By the end of the night Jacob will demand a blessing from the stranger who he now understands is an angel. The blessing will be embedded in a name change. His name is changed from Jacob, meaning heal of the foot, to Israel, the God wrestler.
In our tradition, there are man names for God. One name is EMET meaning truth. In kabbalistic teachings, Jacob represents the Godly attribute of Truth. In this sense then, Israel is the wrestler who struggles with truth. Before reuniting with his brother, he must wrestle with the truth about himself. He must come to terms with his more base qualities that motivate him to manipulate others for personal gain. He must confront his fear of retribution and his guilt. The time of hiding is over.
In our times, we are all called upon to be Truth Wrestlers in a struggle to discern authenticity. We are living in a time when the media is accused regularly of reporting “fake news” and when “alternative facts” are considered acceptable by some. Multiple investigations of our government leaders are underway as truth is sought after and exposed. Just today General Flynn was indicted for lying. And most recently scores of women have been coming forward to share the truth of their experiences which have long been held in a silent underground. Like Jacob’s dark night of the soul, we too are struggling with painful discoveries about our own society, about what we have tolerated and submerged, about abusive behavior we have sanctioned.
In the end Jacob will walk away from his encounter with a life-long wound, a clear reminder of his struggle. He will limp forward to meet his brother Esav. He will come face to face with his past offense and Esav will own a new truth- a new narrative of forgiveness. Torah tells us that “Esav ran to greet him. He- Esav- embraced Jacob and falling on his neck, he kissed him and they wept.” This was one outcome Jacob never expected. It is a beautiful picture of reconciliation that was only possible by first recognizing the truth that had so long been disguised under the skins of deception.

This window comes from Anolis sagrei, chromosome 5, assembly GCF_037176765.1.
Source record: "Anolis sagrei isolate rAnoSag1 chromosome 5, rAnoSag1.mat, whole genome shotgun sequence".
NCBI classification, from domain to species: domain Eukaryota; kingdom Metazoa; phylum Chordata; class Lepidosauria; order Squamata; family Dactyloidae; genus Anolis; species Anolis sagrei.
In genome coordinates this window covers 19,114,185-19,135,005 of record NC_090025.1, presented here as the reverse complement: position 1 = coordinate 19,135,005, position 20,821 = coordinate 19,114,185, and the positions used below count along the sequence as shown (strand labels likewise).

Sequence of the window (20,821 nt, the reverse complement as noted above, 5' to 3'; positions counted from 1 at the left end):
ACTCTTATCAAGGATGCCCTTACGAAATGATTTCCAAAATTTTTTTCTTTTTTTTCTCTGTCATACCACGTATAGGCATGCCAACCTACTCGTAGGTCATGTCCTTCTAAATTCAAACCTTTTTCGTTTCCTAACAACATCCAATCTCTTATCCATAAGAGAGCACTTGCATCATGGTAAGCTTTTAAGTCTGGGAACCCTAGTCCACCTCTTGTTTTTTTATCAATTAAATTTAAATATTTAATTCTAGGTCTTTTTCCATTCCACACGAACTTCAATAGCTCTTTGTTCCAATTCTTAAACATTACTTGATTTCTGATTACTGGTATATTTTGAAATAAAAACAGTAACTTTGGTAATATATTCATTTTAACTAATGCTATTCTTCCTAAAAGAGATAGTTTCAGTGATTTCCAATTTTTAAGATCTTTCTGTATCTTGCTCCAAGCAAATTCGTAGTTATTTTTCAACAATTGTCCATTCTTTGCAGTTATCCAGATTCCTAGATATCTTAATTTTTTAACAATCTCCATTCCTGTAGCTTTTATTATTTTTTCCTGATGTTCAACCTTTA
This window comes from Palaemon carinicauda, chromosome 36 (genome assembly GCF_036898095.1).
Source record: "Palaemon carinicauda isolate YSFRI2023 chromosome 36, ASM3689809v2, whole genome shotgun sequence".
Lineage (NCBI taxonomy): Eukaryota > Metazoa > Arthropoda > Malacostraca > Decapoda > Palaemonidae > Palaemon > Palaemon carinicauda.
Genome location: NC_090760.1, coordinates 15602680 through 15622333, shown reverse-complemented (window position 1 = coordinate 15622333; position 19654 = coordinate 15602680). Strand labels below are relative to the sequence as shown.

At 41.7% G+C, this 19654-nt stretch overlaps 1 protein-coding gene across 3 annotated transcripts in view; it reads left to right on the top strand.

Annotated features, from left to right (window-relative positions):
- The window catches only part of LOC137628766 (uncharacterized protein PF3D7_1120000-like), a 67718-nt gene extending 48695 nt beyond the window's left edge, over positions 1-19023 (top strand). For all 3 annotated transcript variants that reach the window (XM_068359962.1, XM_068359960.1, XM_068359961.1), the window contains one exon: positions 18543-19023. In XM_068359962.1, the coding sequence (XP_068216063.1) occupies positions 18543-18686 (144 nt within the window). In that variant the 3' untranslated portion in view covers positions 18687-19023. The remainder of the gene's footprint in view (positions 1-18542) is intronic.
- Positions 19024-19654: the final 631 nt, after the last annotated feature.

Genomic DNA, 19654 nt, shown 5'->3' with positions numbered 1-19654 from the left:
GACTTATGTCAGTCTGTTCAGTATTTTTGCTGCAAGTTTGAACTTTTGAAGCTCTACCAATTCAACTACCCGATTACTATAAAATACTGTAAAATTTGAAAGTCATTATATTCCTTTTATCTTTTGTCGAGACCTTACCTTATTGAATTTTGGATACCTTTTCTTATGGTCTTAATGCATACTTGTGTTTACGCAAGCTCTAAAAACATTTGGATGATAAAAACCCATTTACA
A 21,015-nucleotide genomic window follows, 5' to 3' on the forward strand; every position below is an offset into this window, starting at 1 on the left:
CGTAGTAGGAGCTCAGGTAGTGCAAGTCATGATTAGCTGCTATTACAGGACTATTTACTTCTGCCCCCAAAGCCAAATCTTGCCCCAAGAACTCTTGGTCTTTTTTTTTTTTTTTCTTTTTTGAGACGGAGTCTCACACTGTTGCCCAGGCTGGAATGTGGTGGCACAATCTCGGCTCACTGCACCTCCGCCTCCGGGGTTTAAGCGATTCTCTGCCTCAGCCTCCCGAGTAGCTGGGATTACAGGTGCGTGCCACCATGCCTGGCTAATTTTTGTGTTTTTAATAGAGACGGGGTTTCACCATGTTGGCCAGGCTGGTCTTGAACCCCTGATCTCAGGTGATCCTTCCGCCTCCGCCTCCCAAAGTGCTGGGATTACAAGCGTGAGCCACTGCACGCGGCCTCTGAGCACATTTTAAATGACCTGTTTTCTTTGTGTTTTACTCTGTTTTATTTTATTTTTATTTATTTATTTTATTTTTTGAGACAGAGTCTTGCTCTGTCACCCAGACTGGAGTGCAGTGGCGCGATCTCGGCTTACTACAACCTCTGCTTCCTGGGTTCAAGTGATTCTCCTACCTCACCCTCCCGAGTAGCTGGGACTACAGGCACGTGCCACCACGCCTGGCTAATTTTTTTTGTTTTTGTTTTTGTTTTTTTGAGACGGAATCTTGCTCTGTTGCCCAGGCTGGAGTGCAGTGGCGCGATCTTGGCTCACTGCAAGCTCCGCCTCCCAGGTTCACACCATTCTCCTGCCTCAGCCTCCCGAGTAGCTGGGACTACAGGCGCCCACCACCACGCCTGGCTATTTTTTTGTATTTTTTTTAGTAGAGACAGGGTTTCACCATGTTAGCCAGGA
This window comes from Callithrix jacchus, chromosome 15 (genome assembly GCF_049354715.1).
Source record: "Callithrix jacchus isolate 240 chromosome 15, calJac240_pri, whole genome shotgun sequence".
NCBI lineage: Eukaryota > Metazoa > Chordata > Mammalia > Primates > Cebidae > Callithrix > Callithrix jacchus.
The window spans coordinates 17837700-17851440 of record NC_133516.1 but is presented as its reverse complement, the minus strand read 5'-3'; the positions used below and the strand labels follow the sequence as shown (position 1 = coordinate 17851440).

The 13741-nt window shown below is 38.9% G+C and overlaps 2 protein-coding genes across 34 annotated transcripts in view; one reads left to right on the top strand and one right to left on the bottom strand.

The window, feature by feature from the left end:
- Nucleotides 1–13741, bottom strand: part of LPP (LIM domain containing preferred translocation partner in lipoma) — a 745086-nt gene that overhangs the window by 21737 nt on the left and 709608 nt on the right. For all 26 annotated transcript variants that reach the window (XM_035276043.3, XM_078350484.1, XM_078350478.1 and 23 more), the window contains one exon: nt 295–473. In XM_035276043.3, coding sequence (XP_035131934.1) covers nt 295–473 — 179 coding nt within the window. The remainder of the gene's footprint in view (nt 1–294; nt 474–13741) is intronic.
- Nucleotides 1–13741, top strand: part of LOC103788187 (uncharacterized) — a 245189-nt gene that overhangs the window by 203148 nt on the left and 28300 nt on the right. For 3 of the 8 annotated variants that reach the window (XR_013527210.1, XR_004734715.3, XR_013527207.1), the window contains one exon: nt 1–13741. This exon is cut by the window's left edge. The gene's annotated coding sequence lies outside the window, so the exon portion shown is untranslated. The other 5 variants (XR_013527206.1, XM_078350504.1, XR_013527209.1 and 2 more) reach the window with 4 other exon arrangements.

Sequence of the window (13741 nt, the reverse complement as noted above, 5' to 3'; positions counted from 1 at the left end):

Truth telling is difficult, and as a society, the truth can be hard to bear. We are all wounded by living in a wounding society. But it is through this process only, that reconciliation, healing and social evolution is possible. After Jacob’s encounter with Esav ,Torah tells us, that despite his limp, Jacob arrived
“shalem”- in the city of Shechem. Some translators say shalem means safe. He arrived safely in the town of Shechem. But a more literal meaning of the word shalem is whole. Jacob arrived whole, in the city of Shechem. Despite his wound, he was now a whole person- having integrated his weaknesses, having owned his misdeeds. Now he was whole.
May we be like Yisrael- truth wrestlers. May we all develop the tenacity to demand the truth and to bear it compassionately when its face appears. May we be like Esav, forgiving in spite of our wounds and losses. And May our land be blessed with the heart to do the work of reconciliation and repair so that our daughters and sons may arrive shalem- whole and safe within our society.
The New Moon of Kislev begins Saturday night, Nov. 20. It is the time of year most closely connected with dreams, miracles and thanksgiving.
The days are growing shorter. The darkness is increasing but there is light amid the darkness. The light and warmth of families gathering together to give thanks and gratitude; the light of the Chanukah menorah later this same month. It is in fact the darkness that allows us to see the light more clearly.
Hidden in the sound of this month’s name Kislev are the Hebrew words- Kis: pocket and Lev: heart. A heart in the pocket, like the song “I got sunshine in my pocket.” At Kislev, the beginning of winter, we find an opportune time to turn inward, to look into that hiding place and reconnect with our hearts, with our dreams, with our inner light and our inner sight.